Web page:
My question is, how to wipe out data on a USB drive, so not even recovery program can recover it, so then I can return the USB drive and get my money back? I don’t care, if I have to electrocute it with electricity, as long as it stays visually intact, since these companies/stores/factories obviously also sell only visually good, but faulty scammy things.

Put the drive into a ziploc bag.
Remove the air from the bag by placing the bag in a bucket of water…but with the opening still above the water.
Seal the bag. This is meant to remove air from the surface of the drive, but the drive internal still has air inside.
Put it in a microwave. zap it.

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Did you try? It is what I use for preparing a disk for keeping encrypted data on it

sudo dd if=/dev/rand of=/dev/disk name # disk name as shown in lsblk

There are and some specialized distros for secure deletion of data, but in both situations it is going to take more than a few hours.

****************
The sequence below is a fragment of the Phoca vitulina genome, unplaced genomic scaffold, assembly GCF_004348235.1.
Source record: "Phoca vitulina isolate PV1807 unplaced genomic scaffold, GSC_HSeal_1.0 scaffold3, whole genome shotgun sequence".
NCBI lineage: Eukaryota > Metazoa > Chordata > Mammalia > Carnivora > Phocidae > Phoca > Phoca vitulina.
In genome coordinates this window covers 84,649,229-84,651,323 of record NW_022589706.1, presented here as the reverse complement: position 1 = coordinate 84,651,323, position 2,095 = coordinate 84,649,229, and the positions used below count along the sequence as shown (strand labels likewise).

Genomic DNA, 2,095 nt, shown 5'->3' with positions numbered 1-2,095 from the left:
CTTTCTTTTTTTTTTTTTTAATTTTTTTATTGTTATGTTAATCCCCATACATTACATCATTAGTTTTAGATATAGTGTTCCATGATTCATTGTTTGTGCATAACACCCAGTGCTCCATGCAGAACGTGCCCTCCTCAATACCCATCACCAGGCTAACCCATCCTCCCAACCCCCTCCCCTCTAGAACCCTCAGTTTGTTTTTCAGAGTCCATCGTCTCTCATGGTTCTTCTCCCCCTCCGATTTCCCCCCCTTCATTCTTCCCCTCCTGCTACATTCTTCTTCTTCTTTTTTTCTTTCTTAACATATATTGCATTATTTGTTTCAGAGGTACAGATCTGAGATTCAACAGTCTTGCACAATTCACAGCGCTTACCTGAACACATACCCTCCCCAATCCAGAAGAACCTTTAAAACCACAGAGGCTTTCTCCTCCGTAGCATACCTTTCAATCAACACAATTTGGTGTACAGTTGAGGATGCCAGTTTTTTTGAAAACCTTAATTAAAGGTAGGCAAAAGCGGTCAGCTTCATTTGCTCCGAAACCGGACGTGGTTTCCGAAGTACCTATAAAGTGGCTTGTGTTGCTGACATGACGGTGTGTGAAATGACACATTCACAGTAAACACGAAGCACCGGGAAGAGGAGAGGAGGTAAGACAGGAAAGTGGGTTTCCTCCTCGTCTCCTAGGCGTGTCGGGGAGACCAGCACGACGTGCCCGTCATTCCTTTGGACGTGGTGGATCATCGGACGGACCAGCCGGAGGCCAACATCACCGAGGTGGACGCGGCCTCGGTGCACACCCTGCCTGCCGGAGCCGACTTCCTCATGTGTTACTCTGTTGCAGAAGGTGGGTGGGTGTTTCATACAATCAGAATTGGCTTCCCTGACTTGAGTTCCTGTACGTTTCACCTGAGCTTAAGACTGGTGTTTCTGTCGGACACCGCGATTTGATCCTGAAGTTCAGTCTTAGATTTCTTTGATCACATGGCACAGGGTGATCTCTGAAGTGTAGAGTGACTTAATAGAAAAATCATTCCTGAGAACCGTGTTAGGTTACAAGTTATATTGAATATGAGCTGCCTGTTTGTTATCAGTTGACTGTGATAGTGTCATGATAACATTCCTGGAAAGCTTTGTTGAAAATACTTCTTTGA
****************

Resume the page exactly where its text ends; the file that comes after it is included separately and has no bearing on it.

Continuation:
@Second_Coming method will not get you a replacement.


This is obviously fraud. I don’t know anything about mentioned companies but you do seem a bit ummmm…conspiratorial? I’m not suggesting that you shouldn’t be careful with your data and doing what can be done to keep those out of your data. Have you thought about encrypting the data? Obviously this has some limitations and you need to trust that the key isn’t stored on the drive itself. I can think of several methods off the top of my head that would guarantee that the drive would be non-functional but if you are trying to return a drive to a retail store, then it would be unethical to purposefully ruin it.

Without some kind of capability to interact with the drive, there is very little you can do to affect the data stored upon it without physically damaging the drive (i.e smashing it with sledgehammer). Alternatively you could take the drive apart and clip something that carries power to the pcb, frying it in the process. Putting a soldering iron to the NAND chips themselves would also do the trick. Lots of things could make the drive unrecoverable. Given that this appears to be a legitimate retailer, I think you might be reading too much into a manufacturer trying to steal your data.